Last spring we finished studying the Native Americans of the US.  We’ve been studying them for a couple of years now, a cultural region at a time, with breaks in between of course.  Starting back up whenever they were ready to start back up.  You can find all the posts I’ve done of previous years in this search.

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One of the things we focused on, was their amazing textile works.  Since we have so much wool (in all forms) here in the house, it was easy to decide to learn that handwork for us.  No going shopping for anything anywhere.  Just to our boxes and baskets laying around.

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Siena and Lucas learned to card wool, by hand with hand carders.  We had done it years ago, but this time it was more of them doing it than me.  And we also used our new carding machine that we bought last year. It was fun to get all the wool out (we have lots!) and get that carded and ready to spin.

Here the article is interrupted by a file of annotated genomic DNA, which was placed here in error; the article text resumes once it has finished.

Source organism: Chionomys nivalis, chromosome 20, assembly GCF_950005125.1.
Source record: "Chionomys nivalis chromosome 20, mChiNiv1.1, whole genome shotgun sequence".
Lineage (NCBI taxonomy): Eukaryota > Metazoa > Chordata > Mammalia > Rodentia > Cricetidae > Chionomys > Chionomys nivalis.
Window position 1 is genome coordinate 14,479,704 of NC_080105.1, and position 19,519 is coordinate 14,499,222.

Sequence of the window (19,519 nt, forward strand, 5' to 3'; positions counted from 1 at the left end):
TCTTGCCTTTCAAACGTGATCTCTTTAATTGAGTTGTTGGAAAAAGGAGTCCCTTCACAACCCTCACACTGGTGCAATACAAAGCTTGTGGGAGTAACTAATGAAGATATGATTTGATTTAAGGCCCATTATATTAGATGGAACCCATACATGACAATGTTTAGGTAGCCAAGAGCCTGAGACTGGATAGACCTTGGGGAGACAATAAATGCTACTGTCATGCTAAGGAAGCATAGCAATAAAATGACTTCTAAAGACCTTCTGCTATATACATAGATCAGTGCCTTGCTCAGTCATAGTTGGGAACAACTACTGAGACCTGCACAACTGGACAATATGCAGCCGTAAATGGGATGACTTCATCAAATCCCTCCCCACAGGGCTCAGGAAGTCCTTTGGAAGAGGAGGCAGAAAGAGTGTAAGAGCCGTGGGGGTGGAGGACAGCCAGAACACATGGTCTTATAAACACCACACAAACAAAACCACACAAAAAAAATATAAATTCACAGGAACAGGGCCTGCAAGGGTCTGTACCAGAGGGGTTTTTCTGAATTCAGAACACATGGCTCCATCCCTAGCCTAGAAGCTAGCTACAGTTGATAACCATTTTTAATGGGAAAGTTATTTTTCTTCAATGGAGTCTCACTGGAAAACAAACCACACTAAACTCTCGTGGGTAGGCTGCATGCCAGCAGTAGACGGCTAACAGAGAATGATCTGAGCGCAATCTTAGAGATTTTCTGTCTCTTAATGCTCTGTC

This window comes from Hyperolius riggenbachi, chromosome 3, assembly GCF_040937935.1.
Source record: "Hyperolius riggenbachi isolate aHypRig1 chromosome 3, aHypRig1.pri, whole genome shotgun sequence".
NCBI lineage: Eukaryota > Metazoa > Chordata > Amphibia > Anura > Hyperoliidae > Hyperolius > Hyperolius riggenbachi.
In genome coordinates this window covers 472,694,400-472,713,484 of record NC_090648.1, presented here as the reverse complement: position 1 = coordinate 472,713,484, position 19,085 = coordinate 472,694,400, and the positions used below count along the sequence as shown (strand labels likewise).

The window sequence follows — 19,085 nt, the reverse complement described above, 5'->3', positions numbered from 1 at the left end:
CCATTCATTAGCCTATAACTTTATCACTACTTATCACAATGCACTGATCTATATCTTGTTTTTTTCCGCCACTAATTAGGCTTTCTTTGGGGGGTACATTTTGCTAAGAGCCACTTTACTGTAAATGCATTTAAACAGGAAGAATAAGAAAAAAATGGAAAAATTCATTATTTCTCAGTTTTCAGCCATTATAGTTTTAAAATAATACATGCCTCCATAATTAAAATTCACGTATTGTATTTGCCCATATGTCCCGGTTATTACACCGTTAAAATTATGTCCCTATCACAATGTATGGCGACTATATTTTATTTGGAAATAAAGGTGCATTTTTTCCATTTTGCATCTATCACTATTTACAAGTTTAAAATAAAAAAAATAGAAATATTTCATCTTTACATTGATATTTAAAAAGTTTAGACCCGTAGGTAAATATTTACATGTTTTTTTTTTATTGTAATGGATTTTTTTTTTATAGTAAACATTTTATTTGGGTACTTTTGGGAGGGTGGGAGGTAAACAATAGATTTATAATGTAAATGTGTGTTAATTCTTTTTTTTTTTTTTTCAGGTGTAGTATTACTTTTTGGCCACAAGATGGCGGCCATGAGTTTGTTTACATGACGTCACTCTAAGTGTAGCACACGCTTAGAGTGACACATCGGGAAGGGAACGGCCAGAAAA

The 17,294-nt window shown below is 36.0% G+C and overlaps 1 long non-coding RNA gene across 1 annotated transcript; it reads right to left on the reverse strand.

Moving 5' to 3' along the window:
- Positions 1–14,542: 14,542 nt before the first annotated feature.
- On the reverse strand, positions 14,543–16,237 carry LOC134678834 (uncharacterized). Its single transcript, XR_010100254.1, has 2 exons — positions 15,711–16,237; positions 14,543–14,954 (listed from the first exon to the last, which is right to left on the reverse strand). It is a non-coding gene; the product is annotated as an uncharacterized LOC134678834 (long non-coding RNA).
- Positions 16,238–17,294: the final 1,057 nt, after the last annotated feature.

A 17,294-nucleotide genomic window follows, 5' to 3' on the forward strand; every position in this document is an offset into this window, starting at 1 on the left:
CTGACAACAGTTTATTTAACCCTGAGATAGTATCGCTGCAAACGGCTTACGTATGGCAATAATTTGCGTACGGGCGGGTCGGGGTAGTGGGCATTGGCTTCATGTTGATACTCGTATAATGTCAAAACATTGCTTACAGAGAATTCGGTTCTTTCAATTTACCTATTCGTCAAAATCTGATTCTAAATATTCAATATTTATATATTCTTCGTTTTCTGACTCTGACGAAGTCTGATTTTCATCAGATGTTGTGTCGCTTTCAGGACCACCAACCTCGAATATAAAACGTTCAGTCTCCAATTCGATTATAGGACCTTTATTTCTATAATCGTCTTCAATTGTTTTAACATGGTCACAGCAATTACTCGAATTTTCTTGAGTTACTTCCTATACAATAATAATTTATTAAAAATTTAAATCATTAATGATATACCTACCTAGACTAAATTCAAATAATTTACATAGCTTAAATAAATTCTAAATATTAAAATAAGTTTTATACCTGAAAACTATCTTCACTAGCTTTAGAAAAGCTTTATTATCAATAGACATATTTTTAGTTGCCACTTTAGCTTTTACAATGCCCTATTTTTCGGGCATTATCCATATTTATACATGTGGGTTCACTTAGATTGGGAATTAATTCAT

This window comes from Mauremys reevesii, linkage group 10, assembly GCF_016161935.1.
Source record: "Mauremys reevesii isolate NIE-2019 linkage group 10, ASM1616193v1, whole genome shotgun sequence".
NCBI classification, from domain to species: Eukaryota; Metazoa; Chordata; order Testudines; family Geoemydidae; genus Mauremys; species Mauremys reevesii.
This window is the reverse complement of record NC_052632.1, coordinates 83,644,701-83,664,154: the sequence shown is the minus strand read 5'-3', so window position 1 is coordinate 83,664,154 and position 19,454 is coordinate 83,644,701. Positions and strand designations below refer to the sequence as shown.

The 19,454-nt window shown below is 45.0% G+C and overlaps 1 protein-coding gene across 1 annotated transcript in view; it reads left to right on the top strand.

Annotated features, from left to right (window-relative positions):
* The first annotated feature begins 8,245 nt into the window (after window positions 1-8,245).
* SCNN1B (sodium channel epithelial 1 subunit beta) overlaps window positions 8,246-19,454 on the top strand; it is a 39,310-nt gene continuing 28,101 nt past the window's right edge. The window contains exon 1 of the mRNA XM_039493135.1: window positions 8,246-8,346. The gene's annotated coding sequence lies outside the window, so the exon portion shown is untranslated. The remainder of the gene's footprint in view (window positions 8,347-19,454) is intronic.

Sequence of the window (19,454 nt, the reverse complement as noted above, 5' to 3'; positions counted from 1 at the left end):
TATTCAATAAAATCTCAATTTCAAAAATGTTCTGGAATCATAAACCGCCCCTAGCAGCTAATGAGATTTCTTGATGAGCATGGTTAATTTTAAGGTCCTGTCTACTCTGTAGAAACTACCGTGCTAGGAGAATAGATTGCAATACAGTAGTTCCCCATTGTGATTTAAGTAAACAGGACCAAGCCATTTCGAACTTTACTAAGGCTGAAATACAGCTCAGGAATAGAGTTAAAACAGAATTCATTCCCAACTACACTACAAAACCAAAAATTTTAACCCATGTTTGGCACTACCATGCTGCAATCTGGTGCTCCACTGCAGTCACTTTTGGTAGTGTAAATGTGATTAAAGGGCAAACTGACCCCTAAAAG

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Then they both learned to use the drop spindle, which Siena really enjoyed.  And Lucas rather use the spinning wheel and got really good at it too.  Spinning, weaving, carding all at the sounds of beautiful native american music.  It was a fun few weeks of learning.

DSC_0287 copyIt was a fun thing to do at night most days for a while.  I loved seeing them play with fibers.

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Siena decided she wanted to use the wool she was spinning in her new loom she got from her aunt last year.

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Siena’s piece did grow quite a bit, and she’s done all the weaving she wants, I think.  She just needs to get it off the loom and finish it.  We still haven’t done that part. (I’ll get that picture taken when and posted when she’s working on it again.)

Here’s my list of books and other resources we used for this unit:

Navajo Tribe: